THE ALVARET ENSEMBLE - The Alvaret Ensemble

The Alvaret Ensemble - The Alvaret Ensemble

10 songs
84:53 minutes


I am always intrigued by bands that set out to sound entirely different from the general consensus. So when I got my hands on the self-titled debut album by The Alvaret Ensemble, I didn’t hesitate to put it on my stereo. Released as a double-vinyl and a double-CD, it contains ten songs that make it to well over eighty minutes. The songs also don’t have typical names, but all come with a cryptic three-letter title.

Consisting of British born and Berlin residing pianist Greg Haines and three Dutch musicians on guitar, percussion and poems (!), the quartet invited a couple of friends to provide violins, trombone and church organ… the latter only by chance, as the album was recorded during three days at the Grünewaldkirche in Berlin.

My first impression put the Alvaret Ensemble a little in the territory of the doom jazz genre (Bohren und der Club of Gore, The Kilimanjaro Darkjazz Ensemble,…), but there is a lot of minimalist classical music also. But most of all, there is a whole lot of nothing. The Alvaret Ensemble are truly masters of silence. A little like Talk Talk on their last two albums, this quartet seemingly only fills the acoustic void with occasional touches of music. So at times you hear next to nothing, and then a piano gently chimes in, to be joined by the other instruments, but everything is happening very discreetly, so that there is never any risk of the music becoming too loud. This is minimalism in its purest form! The ten tracks are all improvisations, but the slow pace and the quiet atmosphere allow the musicians to always play together, and not against each other, as can be heard at times during regular jazz impros.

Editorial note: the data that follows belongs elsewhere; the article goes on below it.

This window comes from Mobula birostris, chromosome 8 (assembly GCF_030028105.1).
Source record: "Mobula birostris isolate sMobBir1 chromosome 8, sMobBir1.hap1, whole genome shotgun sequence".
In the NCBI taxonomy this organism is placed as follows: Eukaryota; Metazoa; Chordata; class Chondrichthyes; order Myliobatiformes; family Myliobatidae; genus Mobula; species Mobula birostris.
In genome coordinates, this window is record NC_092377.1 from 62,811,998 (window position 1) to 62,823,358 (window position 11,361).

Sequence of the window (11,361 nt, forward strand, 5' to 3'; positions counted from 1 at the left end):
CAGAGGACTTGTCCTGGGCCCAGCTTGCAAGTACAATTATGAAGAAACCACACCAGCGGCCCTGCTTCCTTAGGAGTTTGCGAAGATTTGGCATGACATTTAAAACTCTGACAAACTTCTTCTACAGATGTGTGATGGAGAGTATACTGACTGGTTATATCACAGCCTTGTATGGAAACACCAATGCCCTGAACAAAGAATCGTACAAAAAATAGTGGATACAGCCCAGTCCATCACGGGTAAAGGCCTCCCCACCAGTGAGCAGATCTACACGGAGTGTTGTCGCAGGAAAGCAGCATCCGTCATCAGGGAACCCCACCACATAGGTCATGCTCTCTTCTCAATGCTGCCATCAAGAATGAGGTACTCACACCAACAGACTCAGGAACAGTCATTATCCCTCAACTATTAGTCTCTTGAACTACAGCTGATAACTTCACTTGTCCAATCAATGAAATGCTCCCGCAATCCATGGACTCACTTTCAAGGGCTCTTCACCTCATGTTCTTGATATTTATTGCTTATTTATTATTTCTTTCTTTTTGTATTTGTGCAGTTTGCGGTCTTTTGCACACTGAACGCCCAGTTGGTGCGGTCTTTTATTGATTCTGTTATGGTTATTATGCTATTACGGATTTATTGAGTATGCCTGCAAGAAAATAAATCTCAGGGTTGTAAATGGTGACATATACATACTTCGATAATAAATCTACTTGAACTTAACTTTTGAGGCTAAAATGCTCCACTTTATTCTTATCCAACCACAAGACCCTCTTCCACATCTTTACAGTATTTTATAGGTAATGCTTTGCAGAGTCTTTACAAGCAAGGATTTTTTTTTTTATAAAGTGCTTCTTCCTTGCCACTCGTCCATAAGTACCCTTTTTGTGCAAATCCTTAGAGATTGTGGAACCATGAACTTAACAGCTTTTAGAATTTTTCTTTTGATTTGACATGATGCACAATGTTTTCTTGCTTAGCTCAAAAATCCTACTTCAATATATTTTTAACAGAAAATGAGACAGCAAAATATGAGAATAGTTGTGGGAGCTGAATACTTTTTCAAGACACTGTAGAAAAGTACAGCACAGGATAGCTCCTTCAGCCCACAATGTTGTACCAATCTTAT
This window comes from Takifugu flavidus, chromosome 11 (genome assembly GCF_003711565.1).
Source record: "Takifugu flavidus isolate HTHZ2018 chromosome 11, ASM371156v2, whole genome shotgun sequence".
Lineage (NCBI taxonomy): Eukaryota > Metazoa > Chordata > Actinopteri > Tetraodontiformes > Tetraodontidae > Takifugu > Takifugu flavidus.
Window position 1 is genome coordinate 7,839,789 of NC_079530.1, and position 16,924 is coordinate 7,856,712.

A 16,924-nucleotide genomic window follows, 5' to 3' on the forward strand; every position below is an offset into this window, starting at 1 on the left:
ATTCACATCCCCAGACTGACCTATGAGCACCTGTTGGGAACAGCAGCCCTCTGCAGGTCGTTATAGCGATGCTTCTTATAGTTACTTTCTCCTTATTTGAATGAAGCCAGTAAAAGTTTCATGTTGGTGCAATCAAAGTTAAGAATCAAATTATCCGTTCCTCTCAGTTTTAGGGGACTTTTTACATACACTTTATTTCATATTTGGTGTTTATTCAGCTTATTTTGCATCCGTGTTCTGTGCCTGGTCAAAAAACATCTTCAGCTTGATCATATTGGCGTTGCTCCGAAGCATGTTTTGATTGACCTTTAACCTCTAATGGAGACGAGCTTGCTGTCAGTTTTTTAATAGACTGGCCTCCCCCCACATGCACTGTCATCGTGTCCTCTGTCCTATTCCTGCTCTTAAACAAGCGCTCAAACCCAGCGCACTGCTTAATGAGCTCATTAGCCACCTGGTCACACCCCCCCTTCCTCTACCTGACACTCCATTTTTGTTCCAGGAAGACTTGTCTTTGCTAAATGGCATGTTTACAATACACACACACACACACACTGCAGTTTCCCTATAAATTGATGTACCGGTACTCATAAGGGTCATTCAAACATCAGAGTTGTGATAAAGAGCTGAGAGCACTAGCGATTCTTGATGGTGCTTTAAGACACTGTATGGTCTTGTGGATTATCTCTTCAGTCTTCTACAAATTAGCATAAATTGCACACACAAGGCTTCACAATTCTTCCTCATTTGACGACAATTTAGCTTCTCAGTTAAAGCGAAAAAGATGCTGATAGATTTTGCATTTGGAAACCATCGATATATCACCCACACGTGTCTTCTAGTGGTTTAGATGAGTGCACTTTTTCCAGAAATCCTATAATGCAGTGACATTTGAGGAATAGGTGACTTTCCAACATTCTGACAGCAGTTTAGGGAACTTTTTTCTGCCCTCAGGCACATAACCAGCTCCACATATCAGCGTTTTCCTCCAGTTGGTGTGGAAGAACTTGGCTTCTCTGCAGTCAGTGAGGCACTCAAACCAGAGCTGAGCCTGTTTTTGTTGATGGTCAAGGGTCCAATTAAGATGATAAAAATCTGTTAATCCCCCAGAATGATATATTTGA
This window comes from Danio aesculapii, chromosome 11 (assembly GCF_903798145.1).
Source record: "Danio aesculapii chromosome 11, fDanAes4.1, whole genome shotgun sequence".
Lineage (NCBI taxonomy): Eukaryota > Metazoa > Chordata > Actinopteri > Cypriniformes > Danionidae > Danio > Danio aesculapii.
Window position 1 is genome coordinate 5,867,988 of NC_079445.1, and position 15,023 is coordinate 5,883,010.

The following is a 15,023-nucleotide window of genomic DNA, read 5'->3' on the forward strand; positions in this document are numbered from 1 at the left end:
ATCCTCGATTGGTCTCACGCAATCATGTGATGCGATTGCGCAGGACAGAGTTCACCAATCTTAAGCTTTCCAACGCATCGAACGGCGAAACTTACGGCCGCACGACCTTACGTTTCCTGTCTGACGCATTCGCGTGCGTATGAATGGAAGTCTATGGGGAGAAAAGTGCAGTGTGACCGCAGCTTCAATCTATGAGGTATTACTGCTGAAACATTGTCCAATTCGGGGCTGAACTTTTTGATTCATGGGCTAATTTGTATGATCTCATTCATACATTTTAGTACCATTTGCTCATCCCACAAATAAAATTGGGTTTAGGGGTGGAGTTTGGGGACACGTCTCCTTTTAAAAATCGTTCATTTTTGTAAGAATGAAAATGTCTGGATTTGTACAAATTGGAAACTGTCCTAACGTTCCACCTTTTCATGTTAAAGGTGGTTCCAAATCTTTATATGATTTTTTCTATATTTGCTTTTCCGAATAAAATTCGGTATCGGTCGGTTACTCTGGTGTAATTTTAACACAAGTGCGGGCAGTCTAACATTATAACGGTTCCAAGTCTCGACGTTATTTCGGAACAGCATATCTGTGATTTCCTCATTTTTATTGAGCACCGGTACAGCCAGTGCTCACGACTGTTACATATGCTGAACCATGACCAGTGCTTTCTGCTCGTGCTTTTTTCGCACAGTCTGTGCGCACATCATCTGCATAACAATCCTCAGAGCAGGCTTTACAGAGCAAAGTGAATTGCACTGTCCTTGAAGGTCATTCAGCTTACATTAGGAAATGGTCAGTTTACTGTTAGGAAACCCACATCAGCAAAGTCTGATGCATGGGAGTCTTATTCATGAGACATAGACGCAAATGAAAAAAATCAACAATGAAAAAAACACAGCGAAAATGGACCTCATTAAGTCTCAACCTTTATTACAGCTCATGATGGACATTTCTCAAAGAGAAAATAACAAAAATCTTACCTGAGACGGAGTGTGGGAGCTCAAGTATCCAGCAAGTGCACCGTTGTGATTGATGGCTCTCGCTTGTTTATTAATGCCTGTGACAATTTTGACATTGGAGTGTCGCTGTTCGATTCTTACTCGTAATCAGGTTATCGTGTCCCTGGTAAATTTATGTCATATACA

In the end, this eponymous debut double album is full of beautiful moments, but it is not easy to find the right time and place to truly enjoy this collective of musicians subtly trying to find each other. In this hectic time and age, The Alvaret Ensemble run the risk of drowning in the background noise of the busy world around them. But if you happen to find one and a half hour of quiet time available, why don’t you switch off the electric lights, light a few candles, and immerse yourself into the intimate universe of this band.

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